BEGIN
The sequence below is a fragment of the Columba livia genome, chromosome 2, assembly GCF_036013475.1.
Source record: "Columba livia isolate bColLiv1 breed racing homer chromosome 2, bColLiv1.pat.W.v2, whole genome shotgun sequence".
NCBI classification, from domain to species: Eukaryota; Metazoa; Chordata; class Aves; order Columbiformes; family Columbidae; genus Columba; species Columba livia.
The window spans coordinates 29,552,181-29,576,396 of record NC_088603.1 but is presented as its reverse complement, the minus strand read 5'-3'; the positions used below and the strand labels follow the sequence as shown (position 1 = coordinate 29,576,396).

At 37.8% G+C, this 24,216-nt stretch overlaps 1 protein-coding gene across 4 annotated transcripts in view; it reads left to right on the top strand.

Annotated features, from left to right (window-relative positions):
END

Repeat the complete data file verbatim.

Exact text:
The sequence below is a fragment of the Columba livia genome, chromosome 2, assembly GCF_036013475.1.
Source record: "Columba livia isolate bColLiv1 breed racing homer chromosome 2, bColLiv1.pat.W.v2, whole genome shotgun sequence".
NCBI classification, from domain to species: Eukaryota; Metazoa; Chordata; class Aves; order Columbiformes; family Columbidae; genus Columba; species Columba livia.
The window spans coordinates 29,552,181-29,576,396 of record NC_088603.1 but is presented as its reverse complement, the minus strand read 5'-3'; the positions used below and the strand labels follow the sequence as shown (position 1 = coordinate 29,576,396).

At 37.8% G+C, this 24,216-nt stretch overlaps 1 protein-coding gene across 4 annotated transcripts in view; it reads left to right on the top strand.

Annotated features, from left to right (window-relative positions):